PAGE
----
David Frankel is best known for his work on The Devil Wears Prada which went on to gross over $300 million USD worldwide. Based on the book of the same name by Lauren Weisberger, many have said that the film is the rare occurrence where that medium actually outshines its print partner.
Whoever fills Tim Miller’s shoes has the pressure of not only the first film, but the comic books as well. In turn, the director needs to honor these past successes but also have the gumption to make strategic narrative choices that will make the sequel feel like an expansion of the world as opposed to just a retread. Frankel was applauded for his adaptation because he turned a good idea into an even better movie.
According to Mashable, John Wick director, David Leitch, has emerged as the so-called “frontrunner” for the Deadpool vacancy, noting “Leitch has history with all of the parties involved, including Reynolds, as he was the action coordinator on X-Men Origins: Wolverine, which introduced the actor as Wade Wilson. And John Wick, the Keanu Reeves 2014 cult hit, was extraordinarily popular with the genre crowd that is the foundation of Deadpool’s fan base.”
Additionally, his next slate of films after handing off John Wick 2 duties to Chad Stahelski include two graphic novels; Cowboy Ninja Viking starring Chris Pratt as a counter-intelligence with a multiple personality disorder, and Valiant’s acclaimed comic book, Bloodshot.
Set to make her directorial debut in 2017 with Rock That Body starring Scarlett Johansson, Kate McKinnon, Zoe Kravitz and Demi Moore, Lucia Aniello cut her teeth in the comedy realm as the one of the principal directors for Comedy Central’s Broad City.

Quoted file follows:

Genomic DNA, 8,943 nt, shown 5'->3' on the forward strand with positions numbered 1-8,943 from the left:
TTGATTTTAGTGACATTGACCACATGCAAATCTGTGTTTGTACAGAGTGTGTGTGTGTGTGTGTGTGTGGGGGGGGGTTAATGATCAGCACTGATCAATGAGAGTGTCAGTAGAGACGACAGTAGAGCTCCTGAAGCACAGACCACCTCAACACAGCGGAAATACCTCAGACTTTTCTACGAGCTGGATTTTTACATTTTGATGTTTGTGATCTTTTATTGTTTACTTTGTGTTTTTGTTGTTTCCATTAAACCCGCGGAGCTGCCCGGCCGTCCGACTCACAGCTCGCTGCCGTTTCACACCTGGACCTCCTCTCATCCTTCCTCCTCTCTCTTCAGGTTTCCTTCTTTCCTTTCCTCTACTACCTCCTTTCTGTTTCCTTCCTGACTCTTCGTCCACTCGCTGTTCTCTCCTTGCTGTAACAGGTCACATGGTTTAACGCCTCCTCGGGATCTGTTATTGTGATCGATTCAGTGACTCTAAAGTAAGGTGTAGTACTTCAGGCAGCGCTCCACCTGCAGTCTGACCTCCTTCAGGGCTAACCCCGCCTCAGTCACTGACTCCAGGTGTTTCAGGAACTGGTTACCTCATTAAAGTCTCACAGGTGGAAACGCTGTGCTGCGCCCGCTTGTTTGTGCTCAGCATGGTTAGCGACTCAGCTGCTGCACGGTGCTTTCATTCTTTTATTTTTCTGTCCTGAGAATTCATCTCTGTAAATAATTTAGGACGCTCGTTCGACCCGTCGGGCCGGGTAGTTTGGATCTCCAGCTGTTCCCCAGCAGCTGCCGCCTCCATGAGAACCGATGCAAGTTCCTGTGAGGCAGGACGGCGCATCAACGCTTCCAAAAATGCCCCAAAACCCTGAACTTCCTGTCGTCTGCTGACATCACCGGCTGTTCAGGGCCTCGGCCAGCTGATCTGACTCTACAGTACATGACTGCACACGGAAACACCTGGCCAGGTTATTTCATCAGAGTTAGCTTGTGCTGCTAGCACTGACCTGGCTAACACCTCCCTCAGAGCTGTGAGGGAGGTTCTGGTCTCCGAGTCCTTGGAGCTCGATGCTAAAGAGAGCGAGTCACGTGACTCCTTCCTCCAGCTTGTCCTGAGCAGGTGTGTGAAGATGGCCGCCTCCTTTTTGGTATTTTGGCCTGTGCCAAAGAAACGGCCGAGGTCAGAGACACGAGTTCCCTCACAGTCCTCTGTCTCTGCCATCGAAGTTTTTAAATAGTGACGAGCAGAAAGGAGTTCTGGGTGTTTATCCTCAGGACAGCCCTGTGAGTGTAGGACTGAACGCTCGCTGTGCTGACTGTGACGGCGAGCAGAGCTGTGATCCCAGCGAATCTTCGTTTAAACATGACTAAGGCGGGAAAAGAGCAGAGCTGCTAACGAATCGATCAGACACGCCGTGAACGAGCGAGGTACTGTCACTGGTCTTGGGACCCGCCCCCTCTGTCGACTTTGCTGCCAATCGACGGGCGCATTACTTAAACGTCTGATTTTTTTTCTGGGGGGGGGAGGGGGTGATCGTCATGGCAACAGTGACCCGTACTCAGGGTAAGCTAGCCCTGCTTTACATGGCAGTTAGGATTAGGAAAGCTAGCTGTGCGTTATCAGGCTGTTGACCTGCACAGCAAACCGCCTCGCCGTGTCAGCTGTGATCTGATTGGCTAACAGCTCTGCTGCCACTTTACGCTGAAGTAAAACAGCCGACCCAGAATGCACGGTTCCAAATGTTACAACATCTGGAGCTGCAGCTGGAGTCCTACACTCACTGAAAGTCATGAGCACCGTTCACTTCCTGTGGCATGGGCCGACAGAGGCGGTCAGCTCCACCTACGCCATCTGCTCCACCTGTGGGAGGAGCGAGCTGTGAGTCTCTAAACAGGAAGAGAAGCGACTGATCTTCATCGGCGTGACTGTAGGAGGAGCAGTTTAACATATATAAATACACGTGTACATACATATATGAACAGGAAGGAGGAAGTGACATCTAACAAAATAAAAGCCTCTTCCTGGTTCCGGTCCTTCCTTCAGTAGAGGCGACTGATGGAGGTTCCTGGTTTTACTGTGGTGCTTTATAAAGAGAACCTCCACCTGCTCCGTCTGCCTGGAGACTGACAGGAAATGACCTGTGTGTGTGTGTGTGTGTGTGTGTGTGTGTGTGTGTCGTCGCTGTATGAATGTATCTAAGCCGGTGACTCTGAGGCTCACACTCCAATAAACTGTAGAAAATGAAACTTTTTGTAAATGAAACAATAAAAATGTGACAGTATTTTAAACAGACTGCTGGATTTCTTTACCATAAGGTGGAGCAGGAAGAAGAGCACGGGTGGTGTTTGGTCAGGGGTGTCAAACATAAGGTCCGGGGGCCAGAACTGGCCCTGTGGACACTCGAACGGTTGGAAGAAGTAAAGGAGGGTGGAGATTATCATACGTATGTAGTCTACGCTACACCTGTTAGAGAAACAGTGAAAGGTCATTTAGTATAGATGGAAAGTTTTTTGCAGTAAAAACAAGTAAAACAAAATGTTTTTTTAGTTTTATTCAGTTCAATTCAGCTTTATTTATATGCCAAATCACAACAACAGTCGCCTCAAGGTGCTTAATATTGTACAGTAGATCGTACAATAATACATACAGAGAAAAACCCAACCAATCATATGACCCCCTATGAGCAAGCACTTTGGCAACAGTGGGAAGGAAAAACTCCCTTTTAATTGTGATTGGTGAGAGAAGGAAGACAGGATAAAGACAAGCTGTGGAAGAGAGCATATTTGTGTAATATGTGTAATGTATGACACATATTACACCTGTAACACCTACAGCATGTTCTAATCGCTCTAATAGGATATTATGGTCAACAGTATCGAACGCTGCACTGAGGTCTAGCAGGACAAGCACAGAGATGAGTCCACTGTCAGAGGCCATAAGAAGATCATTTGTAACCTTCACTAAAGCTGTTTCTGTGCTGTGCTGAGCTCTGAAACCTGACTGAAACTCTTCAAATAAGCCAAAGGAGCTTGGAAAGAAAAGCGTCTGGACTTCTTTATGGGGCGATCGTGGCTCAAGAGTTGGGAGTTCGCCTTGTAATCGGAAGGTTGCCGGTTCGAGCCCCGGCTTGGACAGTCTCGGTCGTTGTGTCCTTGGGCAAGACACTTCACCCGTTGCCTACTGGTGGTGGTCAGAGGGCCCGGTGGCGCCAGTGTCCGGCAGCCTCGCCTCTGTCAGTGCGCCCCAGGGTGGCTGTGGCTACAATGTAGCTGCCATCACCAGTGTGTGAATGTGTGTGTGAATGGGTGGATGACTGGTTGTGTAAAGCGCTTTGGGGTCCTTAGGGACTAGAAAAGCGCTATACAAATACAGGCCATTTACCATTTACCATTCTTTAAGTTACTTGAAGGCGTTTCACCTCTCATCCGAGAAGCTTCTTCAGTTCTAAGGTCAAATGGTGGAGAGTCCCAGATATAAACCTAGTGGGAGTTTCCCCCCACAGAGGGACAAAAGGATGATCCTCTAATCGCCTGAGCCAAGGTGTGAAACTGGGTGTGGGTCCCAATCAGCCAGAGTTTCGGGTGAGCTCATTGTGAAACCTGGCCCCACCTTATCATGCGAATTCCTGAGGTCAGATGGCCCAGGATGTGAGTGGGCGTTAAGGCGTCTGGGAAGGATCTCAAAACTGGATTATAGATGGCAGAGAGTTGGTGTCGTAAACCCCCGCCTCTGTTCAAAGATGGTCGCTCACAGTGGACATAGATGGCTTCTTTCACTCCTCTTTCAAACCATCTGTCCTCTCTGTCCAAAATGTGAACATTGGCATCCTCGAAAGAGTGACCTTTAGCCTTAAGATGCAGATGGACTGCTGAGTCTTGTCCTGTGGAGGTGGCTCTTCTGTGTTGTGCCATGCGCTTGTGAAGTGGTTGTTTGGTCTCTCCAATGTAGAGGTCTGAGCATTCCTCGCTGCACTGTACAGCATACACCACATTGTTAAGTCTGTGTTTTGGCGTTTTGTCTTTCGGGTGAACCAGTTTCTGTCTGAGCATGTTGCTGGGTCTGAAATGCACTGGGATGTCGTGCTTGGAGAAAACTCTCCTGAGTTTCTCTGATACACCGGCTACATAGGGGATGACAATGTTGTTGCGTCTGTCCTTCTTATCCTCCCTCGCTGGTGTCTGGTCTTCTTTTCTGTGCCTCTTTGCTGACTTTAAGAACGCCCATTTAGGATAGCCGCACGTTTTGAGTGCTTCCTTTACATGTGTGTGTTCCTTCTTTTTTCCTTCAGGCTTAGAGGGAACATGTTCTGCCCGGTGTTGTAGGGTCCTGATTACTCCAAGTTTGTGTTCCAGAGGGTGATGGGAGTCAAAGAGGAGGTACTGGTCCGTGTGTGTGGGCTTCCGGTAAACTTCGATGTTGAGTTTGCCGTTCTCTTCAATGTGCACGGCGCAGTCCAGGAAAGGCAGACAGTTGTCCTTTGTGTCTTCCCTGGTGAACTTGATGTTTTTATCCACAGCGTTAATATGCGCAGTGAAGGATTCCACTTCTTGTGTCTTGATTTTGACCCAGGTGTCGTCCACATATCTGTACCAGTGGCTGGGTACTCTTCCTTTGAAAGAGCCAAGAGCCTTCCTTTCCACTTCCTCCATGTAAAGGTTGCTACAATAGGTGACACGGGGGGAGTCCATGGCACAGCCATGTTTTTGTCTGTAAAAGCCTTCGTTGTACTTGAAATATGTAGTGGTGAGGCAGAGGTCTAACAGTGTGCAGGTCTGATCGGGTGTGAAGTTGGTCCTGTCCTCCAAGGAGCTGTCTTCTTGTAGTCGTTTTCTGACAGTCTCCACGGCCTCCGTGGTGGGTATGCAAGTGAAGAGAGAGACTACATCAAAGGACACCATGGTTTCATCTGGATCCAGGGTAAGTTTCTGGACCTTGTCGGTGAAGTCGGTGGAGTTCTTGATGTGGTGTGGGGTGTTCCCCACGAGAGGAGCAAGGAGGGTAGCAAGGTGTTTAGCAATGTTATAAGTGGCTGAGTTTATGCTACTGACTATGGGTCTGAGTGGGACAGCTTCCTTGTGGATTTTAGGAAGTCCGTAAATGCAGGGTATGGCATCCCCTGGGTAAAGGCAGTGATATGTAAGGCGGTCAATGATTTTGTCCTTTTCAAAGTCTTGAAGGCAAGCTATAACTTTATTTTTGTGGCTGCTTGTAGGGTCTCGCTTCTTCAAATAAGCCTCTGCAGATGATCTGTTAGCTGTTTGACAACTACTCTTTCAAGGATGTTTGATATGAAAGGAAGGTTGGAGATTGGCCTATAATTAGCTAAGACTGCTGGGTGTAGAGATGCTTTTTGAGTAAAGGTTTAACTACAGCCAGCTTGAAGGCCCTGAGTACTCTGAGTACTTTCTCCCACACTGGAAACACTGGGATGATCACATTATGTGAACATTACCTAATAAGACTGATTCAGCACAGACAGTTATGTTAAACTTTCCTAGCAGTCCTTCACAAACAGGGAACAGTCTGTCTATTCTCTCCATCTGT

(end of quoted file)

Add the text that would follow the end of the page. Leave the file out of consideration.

While it may seem like a bit of stretch, Deadpool is a comedy with action elements, not the other way around. This is particularly true because Fox has committed to keeping the budget for the sequel relatively the same as the first – meaning that the character isn’t in the business of fighting other worldly creatures or stopping the obliteration of mankind like his Marvel counterparts, The Avengers. Rather, Deadpool is driven by his flawed, human tendencies.
When you think of action films with unexpected packaging, look no further than Stephen Chow’s Kung Fu Hustle which one could argue established a template for flawed superheroes using comedy as one of their most viable weapons.
If you needed any further proof, Bill Murray has said of the film, “Kung Fu Hustle is the supreme achievement of the modern age in terms of comedy.”
Much of Stephen Chow’s filmography could be interpreted as parody. Fom Beijing With Love mimicked Bond films, Shaolin Soccer took on the sports genre, and The King of Beggars took on mythical kung fu.
Deadpool is undoubtedly a critique/parody on the superhero genre and Chow would absolutely nail it.
Patty Jenkins is already slated for a huge 2017 after completing Wonder Woman for DC. The gig itself was a byproduct of a decade of work that included 2003’s Monster – which earned Charlize Theron a Best Actress Oscar – and helming the pilot episode the AMC’s criminally underrated series, The Killing.
“The first meeting I had with Warner Bros. after Monster, they were like, ‘Great what do you want to do?’ And I was like, ‘I want to do Wonder Woman,’” said Jenkins. “There was a period of time where people were scared to make a female superhero movie, and a Wonder Woman movie in particular. There was an apologist attitude about how do we make her super hard and impressive? And I said, you have to make her universal.”
Yes, it would be hard to see a director flip-flopping from a DC project to Marvel. However, Marvel was nearly her first choice after they offered Jenkins the vacancy for Thor 2.
- Featured/Main Image: Fox Movies